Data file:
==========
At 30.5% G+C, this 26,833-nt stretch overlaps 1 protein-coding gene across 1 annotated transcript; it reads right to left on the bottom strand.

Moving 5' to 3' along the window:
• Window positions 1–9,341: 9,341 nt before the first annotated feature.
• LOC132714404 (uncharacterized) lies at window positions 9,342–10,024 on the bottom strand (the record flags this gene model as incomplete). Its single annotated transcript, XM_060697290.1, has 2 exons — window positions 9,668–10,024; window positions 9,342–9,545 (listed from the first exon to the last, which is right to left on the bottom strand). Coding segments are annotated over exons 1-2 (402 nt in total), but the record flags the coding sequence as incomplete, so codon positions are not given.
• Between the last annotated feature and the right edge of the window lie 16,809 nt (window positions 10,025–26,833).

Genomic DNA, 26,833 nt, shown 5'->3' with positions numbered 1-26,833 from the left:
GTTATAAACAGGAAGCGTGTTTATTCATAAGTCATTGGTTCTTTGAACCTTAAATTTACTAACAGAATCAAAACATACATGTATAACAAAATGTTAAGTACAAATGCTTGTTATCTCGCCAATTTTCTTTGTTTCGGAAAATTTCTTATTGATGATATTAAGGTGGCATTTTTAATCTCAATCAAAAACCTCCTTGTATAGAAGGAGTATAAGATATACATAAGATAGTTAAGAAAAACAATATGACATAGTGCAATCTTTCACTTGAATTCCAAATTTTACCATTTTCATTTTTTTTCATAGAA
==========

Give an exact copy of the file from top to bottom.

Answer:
At 30.5% G+C, this 26,833-nt stretch overlaps 1 protein-coding gene across 1 annotated transcript; it reads right to left on the bottom strand.

Moving 5' to 3' along the window:
• Window positions 1–9,341: 9,341 nt before the first annotated feature.
• LOC132714404 (uncharacterized) lies at window positions 9,342–10,024 on the bottom strand (the record flags this gene model as incomplete). Its single annotated transcript, XM_060697290.1, has 2 exons — window positions 9,668–10,024; window positions 9,342–9,545 (listed from the first exon to the last, which is right to left on the bottom strand). Coding segments are annotated over exons 1-2 (402 nt in total), but the record flags the coding sequence as incomplete, so codon positions are not given.
• Between the last annotated feature and the right edge of the window lie 16,809 nt (window positions 10,025–26,833).

Genomic DNA, 26,833 nt, shown 5'->3' with positions numbered 1-26,833 from the left:
GTTATAAACAGGAAGCGTGTTTATTCATAAGTCATTGGTTCTTTGAACCTTAAATTTACTAACAGAATCAAAACATACATGTATAACAAAATGTTAAGTACAAATGCTTGTTATCTCGCCAATTTTCTTTGTTTCGGAAAATTTCTTATTGATGATATTAAGGTGGCATTTTTAATCTCAATCAAAAACCTCCTTGTATAGAAGGAGTATAAGATATACATAAGATAGTTAAGAAAAACAATATGACATAGTGCAATCTTTCACTTGAATTCCAAATTTTACCATTTTCATTTTTTTTCATAGAA